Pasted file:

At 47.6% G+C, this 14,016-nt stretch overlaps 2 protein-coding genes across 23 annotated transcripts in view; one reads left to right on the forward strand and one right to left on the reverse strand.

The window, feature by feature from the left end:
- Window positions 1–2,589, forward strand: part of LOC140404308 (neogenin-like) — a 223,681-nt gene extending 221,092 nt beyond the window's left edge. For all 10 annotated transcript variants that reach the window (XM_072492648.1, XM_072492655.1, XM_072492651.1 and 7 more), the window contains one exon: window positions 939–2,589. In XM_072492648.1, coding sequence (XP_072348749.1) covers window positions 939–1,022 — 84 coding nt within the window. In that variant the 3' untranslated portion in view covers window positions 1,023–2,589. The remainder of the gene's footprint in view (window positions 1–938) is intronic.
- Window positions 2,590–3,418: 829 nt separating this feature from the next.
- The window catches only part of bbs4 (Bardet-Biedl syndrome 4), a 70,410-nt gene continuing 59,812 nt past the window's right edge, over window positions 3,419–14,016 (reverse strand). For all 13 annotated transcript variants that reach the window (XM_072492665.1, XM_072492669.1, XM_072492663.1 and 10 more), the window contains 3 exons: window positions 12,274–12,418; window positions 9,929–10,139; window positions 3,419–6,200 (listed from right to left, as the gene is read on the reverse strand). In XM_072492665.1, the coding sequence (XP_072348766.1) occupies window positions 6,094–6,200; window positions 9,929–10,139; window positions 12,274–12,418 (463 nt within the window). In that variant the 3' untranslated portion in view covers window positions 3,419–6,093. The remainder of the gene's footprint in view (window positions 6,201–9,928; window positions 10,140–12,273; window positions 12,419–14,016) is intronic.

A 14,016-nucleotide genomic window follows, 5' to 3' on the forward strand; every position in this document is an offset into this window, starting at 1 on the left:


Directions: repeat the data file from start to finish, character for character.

At 47.6% G+C, this 14,016-nt stretch overlaps 2 protein-coding genes across 23 annotated transcripts in view; one reads left to right on the forward strand and one right to left on the reverse strand.

The window, feature by feature from the left end:
- Window positions 1–2,589, forward strand: part of LOC140404308 (neogenin-like) — a 223,681-nt gene extending 221,092 nt beyond the window's left edge. For all 10 annotated transcript variants that reach the window (XM_072492648.1, XM_072492655.1, XM_072492651.1 and 7 more), the window contains one exon: window positions 939–2,589. In XM_072492648.1, coding sequence (XP_072348749.1) covers window positions 939–1,022 — 84 coding nt within the window. In that variant the 3' untranslated portion in view covers window positions 1,023–2,589. The remainder of the gene's footprint in view (window positions 1–938) is intronic.
- Window positions 2,590–3,418: 829 nt separating this feature from the next.
- The window catches only part of bbs4 (Bardet-Biedl syndrome 4), a 70,410-nt gene continuing 59,812 nt past the window's right edge, over window positions 3,419–14,016 (reverse strand). For all 13 annotated transcript variants that reach the window (XM_072492665.1, XM_072492669.1, XM_072492663.1 and 10 more), the window contains 3 exons: window positions 12,274–12,418; window positions 9,929–10,139; window positions 3,419–6,200 (listed from right to left, as the gene is read on the reverse strand). In XM_072492665.1, the coding sequence (XP_072348766.1) occupies window positions 6,094–6,200; window positions 9,929–10,139; window positions 12,274–12,418 (463 nt within the window). In that variant the 3' untranslated portion in view covers window positions 3,419–6,093. The remainder of the gene's footprint in view (window positions 6,201–9,928; window positions 10,140–12,273; window positions 12,419–14,016) is intronic.

A 14,016-nucleotide genomic window follows, 5' to 3' on the forward strand; every position in this document is an offset into this window, starting at 1 on the left: